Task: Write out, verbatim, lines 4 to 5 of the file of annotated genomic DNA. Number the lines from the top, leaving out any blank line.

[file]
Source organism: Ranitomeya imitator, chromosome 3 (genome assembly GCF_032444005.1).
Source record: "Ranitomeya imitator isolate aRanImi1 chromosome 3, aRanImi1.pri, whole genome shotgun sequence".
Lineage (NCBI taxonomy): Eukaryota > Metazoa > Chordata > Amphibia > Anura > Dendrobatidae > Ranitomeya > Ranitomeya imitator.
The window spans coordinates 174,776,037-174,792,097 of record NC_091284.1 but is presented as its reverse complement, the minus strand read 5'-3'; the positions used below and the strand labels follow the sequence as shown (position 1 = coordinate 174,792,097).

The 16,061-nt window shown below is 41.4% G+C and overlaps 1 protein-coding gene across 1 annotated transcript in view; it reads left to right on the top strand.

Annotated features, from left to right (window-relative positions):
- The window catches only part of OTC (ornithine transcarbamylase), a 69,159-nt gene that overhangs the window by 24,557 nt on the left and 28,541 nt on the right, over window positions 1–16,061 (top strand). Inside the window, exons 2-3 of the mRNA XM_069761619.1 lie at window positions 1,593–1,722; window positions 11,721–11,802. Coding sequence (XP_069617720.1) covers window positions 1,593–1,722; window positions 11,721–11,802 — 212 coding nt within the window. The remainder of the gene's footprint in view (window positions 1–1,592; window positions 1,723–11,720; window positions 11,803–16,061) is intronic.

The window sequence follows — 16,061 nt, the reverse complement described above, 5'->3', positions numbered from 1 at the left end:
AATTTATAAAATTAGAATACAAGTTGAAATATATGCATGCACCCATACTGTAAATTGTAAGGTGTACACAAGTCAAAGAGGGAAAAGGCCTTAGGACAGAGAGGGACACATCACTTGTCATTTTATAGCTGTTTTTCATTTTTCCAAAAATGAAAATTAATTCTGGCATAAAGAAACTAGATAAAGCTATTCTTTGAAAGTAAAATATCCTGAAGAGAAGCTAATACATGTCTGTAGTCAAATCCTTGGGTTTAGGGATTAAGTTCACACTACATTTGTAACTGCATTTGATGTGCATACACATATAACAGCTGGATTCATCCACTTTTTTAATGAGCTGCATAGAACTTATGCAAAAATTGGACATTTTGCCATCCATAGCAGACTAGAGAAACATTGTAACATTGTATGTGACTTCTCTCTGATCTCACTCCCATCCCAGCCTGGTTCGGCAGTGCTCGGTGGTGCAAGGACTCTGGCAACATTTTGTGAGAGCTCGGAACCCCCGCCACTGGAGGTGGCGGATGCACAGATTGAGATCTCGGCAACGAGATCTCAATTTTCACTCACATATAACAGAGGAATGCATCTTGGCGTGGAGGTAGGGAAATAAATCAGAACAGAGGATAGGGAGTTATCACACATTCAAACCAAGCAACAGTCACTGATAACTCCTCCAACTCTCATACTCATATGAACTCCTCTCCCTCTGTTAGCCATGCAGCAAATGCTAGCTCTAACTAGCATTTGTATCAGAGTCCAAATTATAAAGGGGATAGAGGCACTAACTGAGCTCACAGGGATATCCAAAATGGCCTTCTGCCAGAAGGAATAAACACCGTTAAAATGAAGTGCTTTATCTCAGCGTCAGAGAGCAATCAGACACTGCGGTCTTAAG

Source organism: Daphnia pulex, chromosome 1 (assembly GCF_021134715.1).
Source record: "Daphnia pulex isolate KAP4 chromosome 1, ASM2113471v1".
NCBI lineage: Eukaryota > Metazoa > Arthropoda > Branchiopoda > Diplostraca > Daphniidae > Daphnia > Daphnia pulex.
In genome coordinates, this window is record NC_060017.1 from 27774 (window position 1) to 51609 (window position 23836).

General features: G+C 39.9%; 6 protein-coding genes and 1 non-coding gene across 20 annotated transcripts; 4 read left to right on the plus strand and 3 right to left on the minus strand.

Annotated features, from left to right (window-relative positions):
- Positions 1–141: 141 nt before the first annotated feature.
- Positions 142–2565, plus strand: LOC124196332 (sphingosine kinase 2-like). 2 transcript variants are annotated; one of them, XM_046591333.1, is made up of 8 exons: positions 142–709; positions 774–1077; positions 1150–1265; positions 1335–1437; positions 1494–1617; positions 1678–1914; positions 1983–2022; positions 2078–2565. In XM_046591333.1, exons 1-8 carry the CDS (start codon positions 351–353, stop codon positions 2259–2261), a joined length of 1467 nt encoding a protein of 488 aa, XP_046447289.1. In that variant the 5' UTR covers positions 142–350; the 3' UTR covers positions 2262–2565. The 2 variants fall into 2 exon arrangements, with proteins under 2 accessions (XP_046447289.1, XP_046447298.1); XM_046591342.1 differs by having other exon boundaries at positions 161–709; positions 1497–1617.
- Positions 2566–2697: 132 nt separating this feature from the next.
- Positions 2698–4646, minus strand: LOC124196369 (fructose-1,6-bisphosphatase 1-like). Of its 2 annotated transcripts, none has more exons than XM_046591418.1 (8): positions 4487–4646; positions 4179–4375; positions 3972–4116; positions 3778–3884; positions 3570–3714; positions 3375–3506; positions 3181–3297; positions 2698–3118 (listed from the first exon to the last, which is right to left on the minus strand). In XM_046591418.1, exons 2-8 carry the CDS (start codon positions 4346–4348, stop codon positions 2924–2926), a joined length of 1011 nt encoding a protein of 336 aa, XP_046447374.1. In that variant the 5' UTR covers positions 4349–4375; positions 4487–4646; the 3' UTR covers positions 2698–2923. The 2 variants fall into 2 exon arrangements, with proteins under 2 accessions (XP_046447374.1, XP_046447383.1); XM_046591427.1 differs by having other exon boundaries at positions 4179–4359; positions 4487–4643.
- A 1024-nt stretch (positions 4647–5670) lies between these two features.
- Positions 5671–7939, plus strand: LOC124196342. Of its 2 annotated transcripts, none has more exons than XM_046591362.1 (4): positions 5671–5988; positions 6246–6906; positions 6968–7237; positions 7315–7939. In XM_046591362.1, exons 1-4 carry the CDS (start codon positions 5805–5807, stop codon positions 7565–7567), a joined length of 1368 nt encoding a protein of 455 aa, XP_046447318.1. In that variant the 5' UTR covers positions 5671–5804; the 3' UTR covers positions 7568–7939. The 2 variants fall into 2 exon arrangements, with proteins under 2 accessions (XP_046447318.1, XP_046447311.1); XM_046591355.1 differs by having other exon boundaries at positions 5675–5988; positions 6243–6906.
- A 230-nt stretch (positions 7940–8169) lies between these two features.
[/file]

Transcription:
The window spans coordinates 174,776,037-174,792,097 of record NC_091284.1 but is presented as its reverse complement, the minus strand read 5'-3'; the positions used below and the strand labels follow the sequence as shown (position 1 = coordinate 174,792,097).

The 16,061-nt window shown below is 41.4% G+C and overlaps 1 protein-coding gene across 1 annotated transcript in view; it reads left to right on the top strand.